After winning MVP honors at the 2021 SiriusXM All-Star Futures Game and capping his season with four homers in 15 Triple-A games, Brennen Davis figured to join the Cubs at some point in 2022. But instead of realizing his dream of becoming a big leaguer this year, he instead endured several months of pain.
Though Davis' back began bothering him in Spring Training, he was determined to not let discomfort derail him. He batted just .195 with two homers in 22 Triple-A contests during the first month of the season as the pain got worse and his right foot felt completely numb. The Cubs shut him down in early May with an initial diagnosis of a herniated disc that would have ended his year.
When doctors performed surgery on June 2, they discovered that Davis had no structural damage. Instead, a nest of blood vessels was pressing on a nerve and causing his pain. He returned to the diamond in mid-August and is making up for lost time by playing with the Mesa Solar Sox in the Arizona Fall League.
Though his 2022 season didn't play out nearly like he hoped, Davis hopes the adversity will make him better in the long run.
"It's definitely frustrating because you grind all offseason and you make goals for yourself," said Davis, MLB Pipeline's No. 48 ranked prospect. "I have high expectations for myself and I want to be out there helping my team in any way I can.
"So that kind of stunk but it's part of baseball, part of life. It's how you overcome those obstacles that makes you the best version of yourself."
Davis often didn't look like the best version of himself during the regular season, when he hit just .180/.299/.298 with five homers in 53 games at three levels. But he has looked healthy and ready to play in the Majors in the AFL, where he went 5-for-17 with two homers in his first four games while striking out just once in 20 plate appearances.
A second-round pick as an Arizona high schooler in 2018, Davis possesses some of the best all-around ability in the Cubs system. His bat speed, strength and leverage in his 6-foot-4 frame give him well above-average raw power and he makes the most of it by driving the ball in the air to all fields. He has the potential for solid tools across the board and a chance to stick in center field.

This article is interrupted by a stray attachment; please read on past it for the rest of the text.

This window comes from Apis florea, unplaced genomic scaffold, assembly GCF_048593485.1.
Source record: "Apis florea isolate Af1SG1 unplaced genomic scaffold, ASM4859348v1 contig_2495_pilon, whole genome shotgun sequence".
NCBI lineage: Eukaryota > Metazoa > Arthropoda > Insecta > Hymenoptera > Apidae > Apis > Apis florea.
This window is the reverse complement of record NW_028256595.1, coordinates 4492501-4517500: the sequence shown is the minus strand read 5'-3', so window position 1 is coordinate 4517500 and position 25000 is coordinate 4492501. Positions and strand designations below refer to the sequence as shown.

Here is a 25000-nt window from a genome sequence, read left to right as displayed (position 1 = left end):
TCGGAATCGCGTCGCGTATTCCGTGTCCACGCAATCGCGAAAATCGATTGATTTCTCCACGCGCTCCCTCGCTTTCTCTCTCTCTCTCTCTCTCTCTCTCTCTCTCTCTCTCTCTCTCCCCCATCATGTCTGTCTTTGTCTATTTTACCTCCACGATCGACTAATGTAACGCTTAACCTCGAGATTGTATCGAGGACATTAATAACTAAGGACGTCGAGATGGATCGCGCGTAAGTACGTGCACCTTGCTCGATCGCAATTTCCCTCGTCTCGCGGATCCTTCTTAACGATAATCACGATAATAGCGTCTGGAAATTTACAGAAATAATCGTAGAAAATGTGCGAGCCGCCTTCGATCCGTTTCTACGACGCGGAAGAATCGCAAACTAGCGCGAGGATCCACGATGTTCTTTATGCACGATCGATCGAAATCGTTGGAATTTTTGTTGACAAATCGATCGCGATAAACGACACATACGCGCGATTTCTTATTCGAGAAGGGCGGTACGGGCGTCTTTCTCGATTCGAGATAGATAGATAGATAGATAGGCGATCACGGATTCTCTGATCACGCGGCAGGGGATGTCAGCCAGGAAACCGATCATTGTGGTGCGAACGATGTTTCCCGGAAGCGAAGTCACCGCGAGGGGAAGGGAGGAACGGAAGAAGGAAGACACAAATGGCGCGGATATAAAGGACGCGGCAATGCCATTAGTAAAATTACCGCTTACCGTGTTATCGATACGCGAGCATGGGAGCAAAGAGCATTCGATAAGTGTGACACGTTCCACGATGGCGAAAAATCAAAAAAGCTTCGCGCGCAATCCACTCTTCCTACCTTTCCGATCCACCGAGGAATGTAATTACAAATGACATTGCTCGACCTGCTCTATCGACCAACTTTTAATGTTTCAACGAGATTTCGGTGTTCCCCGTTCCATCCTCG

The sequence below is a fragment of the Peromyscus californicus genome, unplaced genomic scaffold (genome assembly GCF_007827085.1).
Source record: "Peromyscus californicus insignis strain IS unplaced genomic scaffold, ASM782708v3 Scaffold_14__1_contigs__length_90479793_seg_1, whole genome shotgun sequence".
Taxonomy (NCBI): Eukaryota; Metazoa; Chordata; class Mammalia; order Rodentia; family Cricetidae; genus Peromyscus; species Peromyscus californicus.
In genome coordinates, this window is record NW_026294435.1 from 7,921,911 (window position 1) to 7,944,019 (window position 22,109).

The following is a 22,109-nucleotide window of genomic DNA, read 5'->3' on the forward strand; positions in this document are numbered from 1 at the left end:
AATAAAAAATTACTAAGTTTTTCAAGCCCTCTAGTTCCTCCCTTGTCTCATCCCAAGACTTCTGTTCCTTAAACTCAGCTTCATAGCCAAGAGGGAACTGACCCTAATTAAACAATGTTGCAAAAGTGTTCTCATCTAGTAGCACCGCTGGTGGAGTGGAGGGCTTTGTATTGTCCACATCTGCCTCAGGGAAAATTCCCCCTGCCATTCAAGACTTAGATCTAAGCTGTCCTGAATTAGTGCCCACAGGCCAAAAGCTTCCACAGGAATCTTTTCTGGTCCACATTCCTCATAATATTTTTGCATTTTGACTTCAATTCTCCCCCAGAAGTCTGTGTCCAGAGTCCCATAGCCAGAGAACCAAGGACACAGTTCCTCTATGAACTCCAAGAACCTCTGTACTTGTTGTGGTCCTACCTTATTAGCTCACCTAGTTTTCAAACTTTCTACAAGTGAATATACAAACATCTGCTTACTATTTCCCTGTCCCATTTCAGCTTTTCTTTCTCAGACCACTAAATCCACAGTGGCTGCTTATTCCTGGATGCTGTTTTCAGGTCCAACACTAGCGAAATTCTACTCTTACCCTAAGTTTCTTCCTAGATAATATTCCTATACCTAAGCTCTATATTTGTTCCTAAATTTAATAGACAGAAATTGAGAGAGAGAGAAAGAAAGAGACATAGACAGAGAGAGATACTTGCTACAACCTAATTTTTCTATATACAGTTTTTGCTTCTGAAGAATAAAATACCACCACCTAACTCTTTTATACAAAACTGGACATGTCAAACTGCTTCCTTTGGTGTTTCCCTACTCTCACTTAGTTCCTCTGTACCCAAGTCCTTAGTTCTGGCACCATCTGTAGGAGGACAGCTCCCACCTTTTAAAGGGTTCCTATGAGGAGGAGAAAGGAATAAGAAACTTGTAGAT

The Cubs also have Pete Crow-Armstrong, the best defensive center fielder in the Minors, so Davis may wind up in right field. They're the two best prospects in a farm system that climbed to No. 10 in MLB Pipeline's midseason rankings, up from No. 26 two years earlier.
Davis got to play with Crow-Armstrong and what turned out to be a High-A Midwest League championship club late August before returning to Triple-A, where he teamed with two of the top home run hitters in the Minors in outfielder Alexander Canario and first baseman Matt Mervis. Now in his fifth year in the organization -- "I'm a vet," he said with a smile -- he sees a brighter future ahead for a big league team coming off consecutive losing seasons for the first time since 2013-14.
"I got a chance to spend a week in High-A with some of the guys and we have so much talent there, it's awesome," Davis said. "That's how you make a great organization. You have guys funneling up from the bottom who are going to push the guys at the top. I feel like we're at a great spot and we're going to be really good in a couple of years."
Cubs hitters in the Fall League
Owen Caissie, OF (No. 10): The best of the four prospects acquired from the Padres in the December 2020 Yu Darvish trade, Caissie fits the right-field profile with well above-average raw power and plus arm strength. He batted .254/.349/.402 with 11 homers and 11 steals in 105 games in High-A during his age-19 season.
Matt Mervis, 1B (No. 21): After tightening his left-handed stroke and improving his swing decisions, Mervis hit .309/.379/.605 with 36 homers in 137 games while advancing from High-A to Triple-A. The 2020 nondrafted free agent from Duke led the Minors with 78 extra-base hits, 310 total bases and 119 RBI while also ranking second in doubles (40), third in homers, fifth in slugging and eighth in OPS (.984).
B.J. Murray, 1B/3B: The Cubs drafted Murray in the 15th round out of Florida Atlantic in 2021 because they liked his solid raw power and mature approach at the plate. He batted .286/.410/.429 with eight homers in 95 games between High-A and Double-A.
Cubs pitchers in the Fall League
Bailey Horn, LHP: Horn's velocity has improved since the Cubs moved him to the bullpen after acquiring him from the White Sox for Ryan Tepera in July 2021, and he now operates with a mid-90s fastball and a mid-80s slider. He posted a 2.79 ERA, .204 opponent average and 74 strikeouts in 51 2/3 innings, mostly in Double-A.
Zac Leigh, RHP: Pairing a 93-96 mph fastball with outstanding carry and a low-80s breaking ball with good depth, Leigh has been a revelation since Chicago drafted him in the 16th round out of Texas State in 2021. He logged a 2.86 ERA, .181 opponent average and 53 strikeouts in 34 2/3 innings between High-A and Double-A.
Riley Martin, LHP: Martin led NCAA Division II with 152 strikeouts and 17.4 whiffs per nine innings at Quincy (Ill.) in 2021 before signing for $1,000 as a fifth-year senior in the sixth round. Armed with a low-90s fastball, downer curveball and sweeping slider, he compiled a 3.38 ERA, .188 opponent average and 120 strikeouts in 82 2/3 innings, mostly in High-A.
Sheldon Reed, RHP: Signed as a nondrafted free agent from Clemson in 2020, Reed had a 3.96 ERA with a .196 opponent average and 60 strikeouts in 38 2/3 innings between Single-A and High-A. He works with a 91-94 mph fastball and a pair of average breaking balls, a mid-70s curve and a low-80s slider.